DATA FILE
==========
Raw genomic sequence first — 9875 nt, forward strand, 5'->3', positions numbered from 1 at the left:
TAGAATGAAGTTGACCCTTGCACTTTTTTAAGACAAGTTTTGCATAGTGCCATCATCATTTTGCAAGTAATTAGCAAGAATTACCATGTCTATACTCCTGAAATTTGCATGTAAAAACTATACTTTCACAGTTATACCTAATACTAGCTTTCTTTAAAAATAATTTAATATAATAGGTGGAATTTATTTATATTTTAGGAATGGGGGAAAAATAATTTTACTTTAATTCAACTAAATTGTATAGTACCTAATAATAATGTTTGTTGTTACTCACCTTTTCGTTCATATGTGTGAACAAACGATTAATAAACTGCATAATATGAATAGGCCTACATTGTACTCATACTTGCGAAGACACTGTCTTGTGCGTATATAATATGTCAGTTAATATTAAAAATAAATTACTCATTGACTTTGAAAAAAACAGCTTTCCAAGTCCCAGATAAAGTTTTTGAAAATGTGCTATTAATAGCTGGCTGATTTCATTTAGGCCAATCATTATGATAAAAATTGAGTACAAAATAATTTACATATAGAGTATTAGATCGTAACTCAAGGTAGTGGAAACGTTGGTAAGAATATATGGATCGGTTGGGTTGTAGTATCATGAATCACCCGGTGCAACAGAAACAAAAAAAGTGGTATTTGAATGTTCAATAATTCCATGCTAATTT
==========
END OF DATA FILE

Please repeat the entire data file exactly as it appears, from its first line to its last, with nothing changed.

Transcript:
Raw genomic sequence first — 9875 nt, forward strand, 5'->3', positions numbered from 1 at the left:
TAGAATGAAGTTGACCCTTGCACTTTTTTAAGACAAGTTTTGCATAGTGCCATCATCATTTTGCAAGTAATTAGCAAGAATTACCATGTCTATACTCCTGAAATTTGCATGTAAAAACTATACTTTCACAGTTATACCTAATACTAGCTTTCTTTAAAAATAATTTAATATAATAGGTGGAATTTATTTATATTTTAGGAATGGGGGAAAAATAATTTTACTTTAATTCAACTAAATTGTATAGTACCTAATAATAATGTTTGTTGTTACTCACCTTTTCGTTCATATGTGTGAACAAACGATTAATAAACTGCATAATATGAATAGGCCTACATTGTACTCATACTTGCGAAGACACTGTCTTGTGCGTATATAATATGTCAGTTAATATTAAAAATAAATTACTCATTGACTTTGAAAAAAACAGCTTTCCAAGTCCCAGATAAAGTTTTTGAAAATGTGCTATTAATAGCTGGCTGATTTCATTTAGGCCAATCATTATGATAAAAATTGAGTACAAAATAATTTACATATAGAGTATTAGATCGTAACTCAAGGTAGTGGAAACGTTGGTAAGAATATATGGATCGGTTGGGTTGTAGTATCATGAATCACCCGGTGCAACAGAAACAAAAAAAGTGGTATTTGAATGTTCAATAATTCCATGCTAATTT